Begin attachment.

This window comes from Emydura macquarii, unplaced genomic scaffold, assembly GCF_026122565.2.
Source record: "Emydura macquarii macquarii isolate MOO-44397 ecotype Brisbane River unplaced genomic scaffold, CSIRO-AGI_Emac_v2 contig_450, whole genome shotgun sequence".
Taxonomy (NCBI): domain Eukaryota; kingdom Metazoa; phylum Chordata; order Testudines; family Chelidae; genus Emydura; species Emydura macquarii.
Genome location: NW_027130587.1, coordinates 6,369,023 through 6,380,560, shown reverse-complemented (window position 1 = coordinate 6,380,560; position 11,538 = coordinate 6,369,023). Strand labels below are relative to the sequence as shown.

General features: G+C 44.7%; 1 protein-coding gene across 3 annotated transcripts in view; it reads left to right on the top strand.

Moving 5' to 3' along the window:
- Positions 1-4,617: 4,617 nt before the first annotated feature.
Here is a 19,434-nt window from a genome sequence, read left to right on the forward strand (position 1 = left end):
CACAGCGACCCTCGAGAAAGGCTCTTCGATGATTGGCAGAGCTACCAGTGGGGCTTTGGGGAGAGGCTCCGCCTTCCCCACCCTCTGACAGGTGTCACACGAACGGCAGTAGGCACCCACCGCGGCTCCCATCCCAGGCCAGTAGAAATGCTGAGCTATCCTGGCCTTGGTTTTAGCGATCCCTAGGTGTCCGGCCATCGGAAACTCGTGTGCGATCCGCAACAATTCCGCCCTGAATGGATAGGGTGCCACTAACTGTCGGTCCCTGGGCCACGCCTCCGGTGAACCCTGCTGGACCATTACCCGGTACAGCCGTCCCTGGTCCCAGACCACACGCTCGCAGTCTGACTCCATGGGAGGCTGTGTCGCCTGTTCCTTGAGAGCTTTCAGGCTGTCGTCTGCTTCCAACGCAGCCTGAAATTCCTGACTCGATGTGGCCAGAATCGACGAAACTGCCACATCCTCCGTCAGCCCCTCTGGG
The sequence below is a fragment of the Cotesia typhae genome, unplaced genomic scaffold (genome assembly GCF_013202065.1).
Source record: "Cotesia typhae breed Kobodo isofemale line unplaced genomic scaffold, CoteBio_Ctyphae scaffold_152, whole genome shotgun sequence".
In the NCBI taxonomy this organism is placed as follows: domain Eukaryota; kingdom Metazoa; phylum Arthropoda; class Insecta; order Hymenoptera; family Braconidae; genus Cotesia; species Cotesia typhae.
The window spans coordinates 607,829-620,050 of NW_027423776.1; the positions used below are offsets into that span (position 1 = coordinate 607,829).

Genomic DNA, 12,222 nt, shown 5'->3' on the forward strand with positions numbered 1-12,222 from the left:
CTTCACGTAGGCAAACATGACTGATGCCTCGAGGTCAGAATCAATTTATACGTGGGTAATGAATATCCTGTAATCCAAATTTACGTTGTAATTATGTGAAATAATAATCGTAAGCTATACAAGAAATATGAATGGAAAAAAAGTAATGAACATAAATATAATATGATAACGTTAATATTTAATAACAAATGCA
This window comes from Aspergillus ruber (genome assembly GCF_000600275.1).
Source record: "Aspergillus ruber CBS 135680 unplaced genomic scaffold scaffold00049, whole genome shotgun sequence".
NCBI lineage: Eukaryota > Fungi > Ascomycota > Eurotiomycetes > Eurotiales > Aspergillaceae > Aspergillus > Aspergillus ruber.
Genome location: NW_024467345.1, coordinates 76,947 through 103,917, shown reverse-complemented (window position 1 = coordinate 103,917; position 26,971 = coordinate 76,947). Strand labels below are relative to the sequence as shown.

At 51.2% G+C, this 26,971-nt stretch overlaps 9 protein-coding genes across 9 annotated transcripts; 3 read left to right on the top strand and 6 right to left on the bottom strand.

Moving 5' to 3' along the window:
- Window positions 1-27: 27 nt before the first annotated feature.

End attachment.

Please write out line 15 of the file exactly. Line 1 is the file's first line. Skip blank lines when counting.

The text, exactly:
CTTCACGTAGGCAAACATGACTGATGCCTCGAGGTCAGAATCAATTTATACGTGGGTAATGAATATCCTGTAATCCAAATTTACGTTGTAATTATGTGAAATAATAATCGTAAGCTATACAAGAAATATGAATGGAAAAAAAGTAATGAACATAAATATAATATGATAACGTTAATATTTAATAACAAATGCA